Rituximab and antimetabolite treatment of granulomatous and lymphocytic interstitial lung disease in common variable immunodeficiency
Verbsky JW, Hintermeyer MK, Simpson PM, et al. Rituximab and antimetabolite treatment of granulomatous and lymphocytic interstitial lung disease in common variable immunodeficiency. J Allergy Clin Immunol. Published online August 1, 2020. doi: 10.1016/j.jaci.2020.07.021. Online ahead of print.
BACKGROUND: Granulomatous and lymphocytic interstitial lung disease (GLILD) is a life-threatening complication in patients with common variable immunodeficiency (CVID), but the optimal treatment is unknown.
OBJECTIVE: Our aim was to determine whether rituximab with azathioprine or mycophenolate mofetil improves the high-resolution computed tomography (HRCT) chest scans and/or pulmonary function test results in patients with CVID and GLILD.
METHODS: A retrospective chart review of clinical and laboratory data on 39 patients with CVID and GLILD who completed immunosuppressive therapy was performed. Chest HRCT scans, performed before therapy and after the conclusion of therapy, were blinded, randomized, and scored independently by 2 radiologists. Differences between pretreatment and posttreatment HRCT scan scores, pulmonary function test results, and lymphocyte subsets were analyzed. Whole exome sequencing was performed on all patients.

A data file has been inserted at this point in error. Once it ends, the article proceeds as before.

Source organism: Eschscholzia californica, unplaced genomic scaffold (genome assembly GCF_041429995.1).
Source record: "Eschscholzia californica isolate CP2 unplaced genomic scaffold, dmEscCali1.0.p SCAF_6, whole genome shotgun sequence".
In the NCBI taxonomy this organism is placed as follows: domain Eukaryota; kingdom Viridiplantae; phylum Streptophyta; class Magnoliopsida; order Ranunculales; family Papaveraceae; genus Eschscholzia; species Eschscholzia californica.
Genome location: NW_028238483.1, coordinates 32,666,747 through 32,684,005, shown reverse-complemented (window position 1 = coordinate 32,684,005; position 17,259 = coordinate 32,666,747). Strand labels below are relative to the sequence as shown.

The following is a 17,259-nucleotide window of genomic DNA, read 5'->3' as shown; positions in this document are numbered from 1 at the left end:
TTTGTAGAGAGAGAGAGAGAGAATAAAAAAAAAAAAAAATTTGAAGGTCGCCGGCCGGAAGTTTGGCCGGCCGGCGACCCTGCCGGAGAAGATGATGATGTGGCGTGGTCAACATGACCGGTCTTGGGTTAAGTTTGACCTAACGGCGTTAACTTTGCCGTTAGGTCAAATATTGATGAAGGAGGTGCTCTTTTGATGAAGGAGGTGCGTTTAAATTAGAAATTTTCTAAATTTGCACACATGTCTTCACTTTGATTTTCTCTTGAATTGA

RESULTS: Immunosuppressive therapy improved patients' HRCT scan scores (P < .0001), forced vital capacity (P = .0017), FEV1 (P = .037), and total lung capacity (P = .013) but not their lung carbon monoxide diffusion capacity (P = .12). Nine patients relapsed and 6 completed retreatment, with 5 of 6 of these patients (83%) having improved HRCT scan scores (P = .063). Relapse was associated with an increased number of B cells (P = .016) and activated CD4 T cells (P = .016). Four patients (10%) had pneumonia while undergoing active treatment, and 2 patients (5%) died after completion of therapy. Eight patients (21%) had a damaging mutation in a gene known to predispose (TNFRSF13B [n = 3]) or cause a CVID-like primary immunodeficiency (CTLA4 [n = 2], KMT2D [n = 2], or BIRC4 [n = 1]). Immunosuppression improved the HRCT scan scores in patients with (P = .0078) and without (P < .0001) a damaging mutation.
CONCLUSIONS: Immunosuppressive therapy improved the radiographic abnormalities and pulmonary function of patients with GLILD. A majority of patients had sustained remissions.